Lindsay MP Emma Husar says she doubts her reputation will ever recover after what she says has been a smear campaign against her.
The 38-year-old first-time MP announced on Wednesday that she would not re-contest Lindsay at the next Federal Election, scheduled to be held next year.
It comes following weeks of intense pressure after details of an internal Labor investigation into allegations of bullying and harassment were made public.
Speaking with the Weekender, an emotional Ms Husar said she made the decision to quit politics earlier this week.
“I made a decision a couple of days ago,” she said.
“There’s a few faceless, nameless people who are hellbent on just driving the screw in as far as they can.
“They’re just going to keep going, and going, and going.”
Ms Husar denies the vast majority of the stories that have been published about her in recent weeks.
She has also launched defamation action against several publications.
“It’s just smear, it’s innuendo and I think it goes to show how precarious the media landscape in this country is,” she said.
“I don’t think reputationally I will ever recover .”
Ms Husar said she “absolutely knows” she has not done the wrong thing in regards to expense claims, which formed part of the intense media coverage in the past few weeks.
She maintains that complaints against her “came as a shock”.
She is also eager to keep working hard during what time she has left in the role.
“I certainly didn’t see it ending this quickly and I had a lot things to do and a lot of things to get through before I left so I’m incredibly sad… I can’t say how sad I am because I don’t have the words for that,” she said.
“I’ve loved and will still love being the Federal Member for our community. It’s the greatest privilege of my working life, but enough is enough. I’m sure as one door closes another one opens.”
Ms Husar said the support from many in the community had been “overwhelming” but in the end, the pressure had taken its toll.
She revealed to the Weekender she had vomited every day for the last three weeks.
“I’ll take a little while to figure out the direction I want to go in,” she said of life after politics.
“One of the things that I was working on is women’s shelters and how we’ve reformed how we help victims and survivors of domestic violence… obviously that’s something I’ve always been incredibly passionate about and I want to make some more headway in that space.”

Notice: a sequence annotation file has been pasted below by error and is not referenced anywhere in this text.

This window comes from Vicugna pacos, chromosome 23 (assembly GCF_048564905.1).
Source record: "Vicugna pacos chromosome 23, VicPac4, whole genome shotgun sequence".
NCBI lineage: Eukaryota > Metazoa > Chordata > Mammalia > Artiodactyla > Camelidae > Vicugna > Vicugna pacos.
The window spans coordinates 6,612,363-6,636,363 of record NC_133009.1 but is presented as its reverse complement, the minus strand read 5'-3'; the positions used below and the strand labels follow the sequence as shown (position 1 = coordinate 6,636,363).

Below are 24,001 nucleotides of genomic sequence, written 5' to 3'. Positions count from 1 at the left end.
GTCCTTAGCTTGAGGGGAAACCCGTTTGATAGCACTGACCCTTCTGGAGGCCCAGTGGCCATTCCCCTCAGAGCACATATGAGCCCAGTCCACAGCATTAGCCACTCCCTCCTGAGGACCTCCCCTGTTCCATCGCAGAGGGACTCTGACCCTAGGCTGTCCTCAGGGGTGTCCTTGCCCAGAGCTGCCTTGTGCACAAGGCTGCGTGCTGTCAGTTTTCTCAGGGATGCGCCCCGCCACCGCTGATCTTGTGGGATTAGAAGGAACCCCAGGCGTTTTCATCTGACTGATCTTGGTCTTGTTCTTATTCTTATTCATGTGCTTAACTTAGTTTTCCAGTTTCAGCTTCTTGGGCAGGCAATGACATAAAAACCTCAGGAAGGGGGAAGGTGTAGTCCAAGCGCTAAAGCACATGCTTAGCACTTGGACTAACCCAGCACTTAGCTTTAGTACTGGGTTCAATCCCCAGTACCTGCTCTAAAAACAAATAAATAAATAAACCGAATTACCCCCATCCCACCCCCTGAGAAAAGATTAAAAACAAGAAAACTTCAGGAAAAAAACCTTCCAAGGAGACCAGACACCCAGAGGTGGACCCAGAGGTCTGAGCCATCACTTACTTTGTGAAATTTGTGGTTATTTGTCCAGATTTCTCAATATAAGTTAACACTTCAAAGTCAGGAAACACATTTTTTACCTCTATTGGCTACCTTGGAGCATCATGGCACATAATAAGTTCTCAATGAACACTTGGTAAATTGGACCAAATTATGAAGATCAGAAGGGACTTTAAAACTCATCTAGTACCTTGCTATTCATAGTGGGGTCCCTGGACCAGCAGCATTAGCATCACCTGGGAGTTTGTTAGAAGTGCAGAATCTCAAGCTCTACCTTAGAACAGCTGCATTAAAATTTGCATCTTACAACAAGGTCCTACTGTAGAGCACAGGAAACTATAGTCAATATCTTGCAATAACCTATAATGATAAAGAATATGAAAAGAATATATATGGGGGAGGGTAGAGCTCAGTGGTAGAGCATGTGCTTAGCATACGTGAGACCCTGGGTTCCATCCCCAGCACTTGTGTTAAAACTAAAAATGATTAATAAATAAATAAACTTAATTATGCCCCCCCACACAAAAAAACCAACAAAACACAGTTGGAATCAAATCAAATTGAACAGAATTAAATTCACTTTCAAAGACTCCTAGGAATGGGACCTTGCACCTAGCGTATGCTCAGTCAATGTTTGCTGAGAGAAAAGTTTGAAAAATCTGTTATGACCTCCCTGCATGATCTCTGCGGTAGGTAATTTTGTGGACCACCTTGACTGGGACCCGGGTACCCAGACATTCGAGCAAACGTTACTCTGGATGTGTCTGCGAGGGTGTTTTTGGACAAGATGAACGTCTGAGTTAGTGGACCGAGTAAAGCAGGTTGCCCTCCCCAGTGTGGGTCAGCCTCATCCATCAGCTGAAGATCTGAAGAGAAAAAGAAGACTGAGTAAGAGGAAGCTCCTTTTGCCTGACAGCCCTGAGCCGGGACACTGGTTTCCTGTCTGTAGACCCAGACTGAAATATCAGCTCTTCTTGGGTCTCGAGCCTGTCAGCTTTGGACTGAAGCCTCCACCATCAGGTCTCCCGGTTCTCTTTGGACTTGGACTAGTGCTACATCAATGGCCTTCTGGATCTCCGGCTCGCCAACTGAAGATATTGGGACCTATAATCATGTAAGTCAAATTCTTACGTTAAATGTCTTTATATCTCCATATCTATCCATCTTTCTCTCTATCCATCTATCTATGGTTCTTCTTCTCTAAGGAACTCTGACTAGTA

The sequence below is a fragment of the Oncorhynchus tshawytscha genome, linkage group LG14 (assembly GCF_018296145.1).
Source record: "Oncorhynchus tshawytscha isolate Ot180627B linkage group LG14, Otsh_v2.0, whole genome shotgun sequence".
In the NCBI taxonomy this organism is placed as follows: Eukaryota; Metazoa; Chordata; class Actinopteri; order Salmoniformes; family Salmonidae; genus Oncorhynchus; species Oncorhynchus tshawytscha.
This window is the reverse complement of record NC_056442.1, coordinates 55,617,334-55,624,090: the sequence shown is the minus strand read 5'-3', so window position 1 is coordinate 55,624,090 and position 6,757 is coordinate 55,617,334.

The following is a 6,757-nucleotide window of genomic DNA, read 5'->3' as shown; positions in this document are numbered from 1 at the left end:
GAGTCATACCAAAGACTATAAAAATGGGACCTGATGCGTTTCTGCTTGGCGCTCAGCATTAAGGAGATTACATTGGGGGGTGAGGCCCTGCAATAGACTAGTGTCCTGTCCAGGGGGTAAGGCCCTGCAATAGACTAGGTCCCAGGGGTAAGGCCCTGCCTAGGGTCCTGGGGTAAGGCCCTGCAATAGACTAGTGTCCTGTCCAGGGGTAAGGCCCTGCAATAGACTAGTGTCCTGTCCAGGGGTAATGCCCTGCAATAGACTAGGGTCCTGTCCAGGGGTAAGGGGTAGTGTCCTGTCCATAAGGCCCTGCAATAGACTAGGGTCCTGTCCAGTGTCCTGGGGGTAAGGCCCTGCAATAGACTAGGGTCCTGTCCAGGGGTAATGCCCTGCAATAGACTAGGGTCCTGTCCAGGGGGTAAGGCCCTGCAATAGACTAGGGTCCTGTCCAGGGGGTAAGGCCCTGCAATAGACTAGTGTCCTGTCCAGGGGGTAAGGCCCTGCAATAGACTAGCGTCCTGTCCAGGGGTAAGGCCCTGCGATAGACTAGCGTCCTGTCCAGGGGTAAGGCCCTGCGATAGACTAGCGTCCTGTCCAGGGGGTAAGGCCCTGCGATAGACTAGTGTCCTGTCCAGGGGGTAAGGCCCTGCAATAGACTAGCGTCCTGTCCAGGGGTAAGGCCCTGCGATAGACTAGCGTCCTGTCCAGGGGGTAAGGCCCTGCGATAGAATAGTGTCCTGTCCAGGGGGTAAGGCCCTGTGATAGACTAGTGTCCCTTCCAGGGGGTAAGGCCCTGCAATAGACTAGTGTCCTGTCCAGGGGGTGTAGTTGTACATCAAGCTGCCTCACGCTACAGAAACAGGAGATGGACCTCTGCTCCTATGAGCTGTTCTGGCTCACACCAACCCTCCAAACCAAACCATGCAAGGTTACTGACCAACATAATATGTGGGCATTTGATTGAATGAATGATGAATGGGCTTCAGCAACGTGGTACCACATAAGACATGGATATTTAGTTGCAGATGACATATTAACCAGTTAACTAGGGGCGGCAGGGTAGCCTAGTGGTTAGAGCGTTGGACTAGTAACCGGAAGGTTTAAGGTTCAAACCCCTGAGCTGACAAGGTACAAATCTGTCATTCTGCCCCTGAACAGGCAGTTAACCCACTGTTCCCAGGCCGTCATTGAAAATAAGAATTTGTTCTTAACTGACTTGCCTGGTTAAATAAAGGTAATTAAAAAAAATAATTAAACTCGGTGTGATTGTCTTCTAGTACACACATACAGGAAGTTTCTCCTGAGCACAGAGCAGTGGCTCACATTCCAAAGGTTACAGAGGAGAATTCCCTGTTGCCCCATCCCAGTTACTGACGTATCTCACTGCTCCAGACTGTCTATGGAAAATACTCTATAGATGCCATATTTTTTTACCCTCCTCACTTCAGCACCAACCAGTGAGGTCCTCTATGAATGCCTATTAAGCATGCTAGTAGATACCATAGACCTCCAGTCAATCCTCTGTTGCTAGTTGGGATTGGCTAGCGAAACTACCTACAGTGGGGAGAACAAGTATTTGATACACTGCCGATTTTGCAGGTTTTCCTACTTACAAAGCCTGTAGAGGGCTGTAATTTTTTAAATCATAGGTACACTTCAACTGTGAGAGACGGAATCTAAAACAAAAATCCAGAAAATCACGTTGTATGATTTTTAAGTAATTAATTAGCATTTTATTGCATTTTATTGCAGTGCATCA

Ms Husar said she never considered standing down and forcing a by-election.
“I don’t want to go now. I think the people of our community elected me to do a job,” she said.
“Innuendo, smears and reputational carnage is not their fault. They shouldn’t be forced to go to a by-election.
“I think going out now would essentially let the people who have been involved in this smear campaign [win].”
Ms Husar said she spoke to Opposition Leader Bill Shorten on Wednesday prior to making her decision public.
“I’ve always had the support of the boss and he’s always had my support,” she said.
“You meet a lot of people in politics, some of those people will remain your friends for a long time into the future and some people you will probably erase and never talk to again, but Bill and Chloe are certainly people who I will remain close with after all this is over.”
Ms Husar described the intense interest in the story surrounding the investigation into her as “traumatic”.
“This vendetta lead to threats to my personal safety, the trolling of my children online and media parked outside my house around the clock,” she said.
“It has been terrifying for my kids and utterly traumatic for me.”
Ms Husar certainly won’t be going to ground in the lead-up to the next election.
“I want people to talk to me,” she said.
“I don’t want people to not come and talk to me in the community or think that the awful things that have been said about me are by any stretch who I am.”
Troy Dodds is the Weekender’s Managing Editor and Senior Writer. He has more than 15 years experience as a journalist, working with some of Australia’s leading media organisations.